You will certainly object and say that $\ce{NH4OH}$ is a commercial substance, that you can buy anywhere in the market. You are right. But you may not know that the reason of this mistake is commercial and goes back to the 19th century. In the 19th century, the ions were unknown. All substances had a chemical formula, whatever pure or in solution. $\ce{NaOH}$ in solution was made of $\ce{NaOH}$ and that's all. Charged ions like $\ce{H3O+}$ and $\ce{OH-}$ did not exist.

At this time, chemists were often studying the neutralisation reaction

$$\ce{Acid + Base -> Salt + Water}$$

They succeeded in carrying out this reaction with mineral or organic acids, and with many hydroxides (hydroxide was synonymous to base). When a new organic acid was discovered, they tried to make salts with all available hydroxides. Each new salt deserved a publication. And this was fine!

Unfortunately, ammonia was a problem: $\ce{NH3}$ reacts with any acid, but it does not produce any water. $\ce{NH3 + HCl}$ makes $\ce{NH4Cl}$ and that's all: no water! This was difficult to admit. So the chemists decided that, when dissolved in water, $\ce{NH3}$ is transformed into $\ce{NH4OH}.$ This makes sense, because $\ce{NH3}$ was very soluble in water, as if a chemical reaction happens. It was fine. When neutralizing a solution of ammonia by reaction with any acid, the equation of the reaction was:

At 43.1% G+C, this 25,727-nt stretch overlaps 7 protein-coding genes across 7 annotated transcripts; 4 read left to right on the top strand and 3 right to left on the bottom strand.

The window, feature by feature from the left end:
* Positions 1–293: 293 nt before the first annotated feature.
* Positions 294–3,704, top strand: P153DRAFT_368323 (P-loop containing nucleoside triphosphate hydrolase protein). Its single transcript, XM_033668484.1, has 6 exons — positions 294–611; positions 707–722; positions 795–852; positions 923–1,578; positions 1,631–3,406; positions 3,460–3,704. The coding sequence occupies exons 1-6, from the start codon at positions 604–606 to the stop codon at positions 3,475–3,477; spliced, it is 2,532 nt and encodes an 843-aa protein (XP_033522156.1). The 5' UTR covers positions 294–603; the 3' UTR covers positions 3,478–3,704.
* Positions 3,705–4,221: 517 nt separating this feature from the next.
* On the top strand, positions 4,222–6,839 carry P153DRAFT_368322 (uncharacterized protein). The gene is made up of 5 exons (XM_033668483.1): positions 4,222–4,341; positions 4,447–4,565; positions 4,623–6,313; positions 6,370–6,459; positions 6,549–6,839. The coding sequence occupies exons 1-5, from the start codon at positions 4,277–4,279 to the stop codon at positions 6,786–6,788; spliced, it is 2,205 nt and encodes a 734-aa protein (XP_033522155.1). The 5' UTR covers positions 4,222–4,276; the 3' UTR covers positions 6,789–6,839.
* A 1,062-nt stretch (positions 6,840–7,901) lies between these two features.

$$\ce{NH4OH + HCl -> NH4Cl + H2O}$$

$\ce{NH3}$ was only existing in a gaseous state. It was considered as a sort of "dehydrated ammonium hydroxyde". A little bit like other hydroxides, which can easily lose water. At high temperature, $\ce{Cu(OH)2}$ becomes $\ce{CuO}$ and $\ce{Al(OH)3}$ becomes $\ce{Al2O3}.$

So the merchants started to sell ammonia solution with the label $\ce{NH4OH}.$ It was soon discovered that this solution is helpful unblocking blocked up pipes. Everything was OK!

Unfortunately at the end of the century, Arrhenius discovered the ions, and showed that $\ce{NH4+}$ and $\ce{OH-}$ ions cannot exist simultaneously in solution. Disaster! The so called "ammonium hydroxyde" was mainly containing $\ce{NH3}$ and $\ce{H2O},$ with only a few percent of remaining ions $\ce{NH4+}$ and $\ce{OH-}.$ So the merchants changed their labels and started to sell "concentrated ammonia solution". It was OK for the chemists.

But this change was not accepted by the caretakers, managers and contractors. They protested to the manufacturers against this new "ammonia solution" which was useless to unblock blocked pipes. They said they have tried the new and the old solutions. They demanded to get the old ammonium hydroxide, which was "much better" than this stupid ammonia solution.

Well! The merchants are not stupid. They want to sell and get money. So they renounced to modernize their labels, and continued to sell $\ce{NH4OH}$ solutions. This was accepted by chemists and non-chemists.

That is why $\ce{NH4OH}$ is still on sale today. I am an old man, 82. This story was reported to me by my father, who was a chemist who remembered this old time.